Penetrate. Duck! Mark me, I said if. If is a word that conveys considerable of doubt ginerally and in this case a darned whisper particlarly. (to Tom) You see, Uncle Tom, Duck here and I is hitched teams, joined in the holy bonds of wedlock.
Tom. I wish master and mistress both joy.
Penetrate. Which we can't have without we
duty as human beings ginerally and in your case particlarly. Since we was hitched we've been tu hom in Vermont, and Duck, she's scraped all she could of the stuff that constitutes human happiness ginerally—money.
Aunty. Not in our case, Spouse?
Penetrate. No, Duck, not particularly; but, as I was saying, Duck's scraped, and I've scraped and both our scrapings put together don't amount to much. But every red cent of it shall be plunked down to buy you, and carry out your master's intention, for St. Clare was a noble fellow, an honor to human nature ginerally and if—mind, I say if, that brute buys you, I don't often swear, but if he does, it will be because Duck and I ain't got money enough, and then, I shall damn the want of it particularly.
Tom. Oh! Master! Oh! Mistress you are too good, you—
Penetrate. Shut up, Uncle Tom, we ain't a
bit better than human beings should be ginerally but may be a little
mite better in this
case particularly. Now, Uncle Tom, keep a good heart. Duck and I will be at the auction and if, mind I say if, if that brute buys you, why he does, but if he does I'm damned.
Penetrate. Duck! (Exeunt arm in arm L.H.)
Topsy. You see, niggers. Tho' I is riz
and is free, I ain't proud. I has traveled with Massa and Mistress.
I has bin among the white folks at the North. I has tended several if
not more ob de meetin's ob de respectible coloured poplation dar.
When I returns, I shall jine agin a binevolence s'ciety, if I can't
do nothin' more, I can elucidate to dat s'ciety de necessity ob doin'
somethin' for dere coloured bredren in bondage. I is bound to be a
risin' member—and when I guess back—if I is called to de char, I
shall speak of you all, and for de gineral benefit of all ob you
poor distressed niggers I shall imi-
tation de example of other illustrious speakers and hand roun' de hat.
Loker. There's the bell. The auction is open. Come get ready. (to the niggers)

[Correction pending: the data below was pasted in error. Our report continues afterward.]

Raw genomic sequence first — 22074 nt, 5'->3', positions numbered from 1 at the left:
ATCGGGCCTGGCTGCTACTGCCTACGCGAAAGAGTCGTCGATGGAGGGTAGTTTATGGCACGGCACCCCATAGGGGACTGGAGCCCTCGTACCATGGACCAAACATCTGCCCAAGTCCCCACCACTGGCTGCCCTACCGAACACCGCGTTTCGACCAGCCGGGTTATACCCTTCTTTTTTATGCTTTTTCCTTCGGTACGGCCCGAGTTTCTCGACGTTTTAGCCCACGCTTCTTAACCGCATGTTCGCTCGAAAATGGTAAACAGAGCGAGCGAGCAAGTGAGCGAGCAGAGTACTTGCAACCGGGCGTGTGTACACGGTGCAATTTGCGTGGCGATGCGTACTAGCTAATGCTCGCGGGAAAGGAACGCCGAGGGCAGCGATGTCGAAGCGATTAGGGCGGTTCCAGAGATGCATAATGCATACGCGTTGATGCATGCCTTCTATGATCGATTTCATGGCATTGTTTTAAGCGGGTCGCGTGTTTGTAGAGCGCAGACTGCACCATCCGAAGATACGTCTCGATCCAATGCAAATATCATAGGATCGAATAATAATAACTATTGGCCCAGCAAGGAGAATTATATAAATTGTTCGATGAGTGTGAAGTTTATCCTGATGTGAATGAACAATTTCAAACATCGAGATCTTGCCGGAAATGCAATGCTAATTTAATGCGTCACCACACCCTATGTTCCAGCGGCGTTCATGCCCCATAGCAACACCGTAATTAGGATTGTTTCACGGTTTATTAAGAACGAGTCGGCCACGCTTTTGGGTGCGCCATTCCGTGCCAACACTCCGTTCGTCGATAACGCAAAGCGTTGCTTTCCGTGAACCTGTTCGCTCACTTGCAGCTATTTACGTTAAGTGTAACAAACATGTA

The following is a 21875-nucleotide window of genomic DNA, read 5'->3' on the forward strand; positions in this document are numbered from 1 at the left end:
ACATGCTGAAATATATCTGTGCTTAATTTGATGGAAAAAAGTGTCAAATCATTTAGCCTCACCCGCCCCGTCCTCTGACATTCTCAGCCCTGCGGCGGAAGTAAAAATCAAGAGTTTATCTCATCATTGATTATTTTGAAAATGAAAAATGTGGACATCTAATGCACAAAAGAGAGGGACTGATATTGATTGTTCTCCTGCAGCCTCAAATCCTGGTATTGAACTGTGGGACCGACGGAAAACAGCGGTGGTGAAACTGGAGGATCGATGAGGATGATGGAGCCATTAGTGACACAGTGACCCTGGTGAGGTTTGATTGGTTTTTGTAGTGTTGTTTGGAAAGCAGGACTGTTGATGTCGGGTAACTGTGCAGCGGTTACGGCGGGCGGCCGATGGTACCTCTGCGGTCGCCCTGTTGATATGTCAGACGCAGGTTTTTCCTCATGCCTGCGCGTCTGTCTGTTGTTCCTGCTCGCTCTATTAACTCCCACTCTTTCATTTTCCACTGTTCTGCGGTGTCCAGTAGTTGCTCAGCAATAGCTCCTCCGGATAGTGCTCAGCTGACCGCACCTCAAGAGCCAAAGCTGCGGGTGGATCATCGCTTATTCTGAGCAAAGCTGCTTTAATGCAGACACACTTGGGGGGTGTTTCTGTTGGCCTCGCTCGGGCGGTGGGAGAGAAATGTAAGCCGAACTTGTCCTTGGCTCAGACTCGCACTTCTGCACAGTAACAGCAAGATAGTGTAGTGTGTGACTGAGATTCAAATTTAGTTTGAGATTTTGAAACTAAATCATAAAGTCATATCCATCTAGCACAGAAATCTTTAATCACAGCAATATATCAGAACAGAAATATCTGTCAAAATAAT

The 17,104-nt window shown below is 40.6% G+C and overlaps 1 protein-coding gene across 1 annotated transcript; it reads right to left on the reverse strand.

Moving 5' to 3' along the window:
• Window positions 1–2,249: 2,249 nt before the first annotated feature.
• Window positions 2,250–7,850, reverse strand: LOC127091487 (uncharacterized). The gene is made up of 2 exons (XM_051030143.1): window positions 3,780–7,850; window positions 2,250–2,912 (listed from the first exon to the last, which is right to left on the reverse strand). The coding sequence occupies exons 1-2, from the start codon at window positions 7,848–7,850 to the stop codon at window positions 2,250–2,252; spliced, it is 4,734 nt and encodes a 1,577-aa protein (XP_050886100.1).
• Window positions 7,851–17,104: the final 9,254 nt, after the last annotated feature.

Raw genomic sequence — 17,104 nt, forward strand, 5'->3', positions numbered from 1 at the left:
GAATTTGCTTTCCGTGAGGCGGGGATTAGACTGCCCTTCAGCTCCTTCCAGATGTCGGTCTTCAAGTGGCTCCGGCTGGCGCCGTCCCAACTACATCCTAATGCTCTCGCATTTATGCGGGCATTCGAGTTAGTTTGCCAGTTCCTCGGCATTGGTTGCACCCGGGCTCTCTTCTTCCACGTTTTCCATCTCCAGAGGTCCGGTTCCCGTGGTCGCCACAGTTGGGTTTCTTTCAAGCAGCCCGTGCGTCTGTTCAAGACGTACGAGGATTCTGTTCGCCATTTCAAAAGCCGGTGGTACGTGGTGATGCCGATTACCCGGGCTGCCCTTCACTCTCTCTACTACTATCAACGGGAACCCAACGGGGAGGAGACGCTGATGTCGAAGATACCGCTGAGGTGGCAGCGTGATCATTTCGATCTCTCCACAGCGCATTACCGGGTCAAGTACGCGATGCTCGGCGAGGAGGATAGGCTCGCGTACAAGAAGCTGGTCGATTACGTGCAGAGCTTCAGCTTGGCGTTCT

Legree. Here Sambo! (Sambo comes down) You go along with the niggers and tell Haley—the auctioneer, that is to sell St. Clare's niggers—that I must speak to him, before the sale, must you understand.
Sambo. Yes, Massa, I understand. (goes up) Come all you niggers, march to be sold.
Loker. What makes you so set on that nigger Tom?
Legree. What! The morsel that sweetens existence. Revenge!
Loker. Why, what did the nigger ever do to you?
Legree. The nigger nothing! But his master struck me, yes, four years ago, he struck me.
Loker. How was that?
Legree. In a coffee house. Two fellers from the North was setting up their opinions pretty strong about cruelty, as they called it, to niggers. I spoke up and swore niggers deserved no better. With that, one of them gave me the lie. I drew my knife on him—St. Clare, who was reading a paper, stepped between. I pushed him aside, and he struck me, felled me down with a blow! There was a general fight, and when I rose! St. Clare settled by some other hand, 'twas not mine alone that stabbed him. I swore then to be fully revenged, and I'll keep my oath! He loved this nigger, he shall be mine.I couldn't kill his master, I can him. Come to the auction. (Exeunt same entrance as Sambo and niggers R.H.)
Eliza. (inside R.D.F.) Who's there?
Cassy. 'Tis I, Cassy. (lock heard to turn—Eliza enters, as complete a change as possible in her dress and appearance in Act 1st.)
Eliza. Oh! Cassy is it you? I am so glad you are come. I was afraid it was—
Cassy. Legree—no, he has not yet returned.
Eliza. Oh, Cassy, do tell me, couldn't we get away from this dreadful place? This terrible man? I don't care where, into the swamps among the snakes, anywhere. Couldn't we get some where away from him?
Cassy. Nowhere but in our graves.
Eliza. Did you ever try?
Cassy. I've seen enough of trying, but what comes of it?
Eliza. I'd be willing to live in the
gnaw the bark from the trees. I'm not afraid of suckers. I'd rather a snake near me than him.
Cassy. There have been a good many here of your opinion, but you couldn't stay in the swamps. You'd be tracked by his dogs and brought back and then—and then—
Eliza. What would he do?
Cassy. What would he do? Look there! (points off L.) Do you see that black and blasted tree and the ground all sprinkled with ashes. Ask anyone what was done there, and see if they will dare to tell you.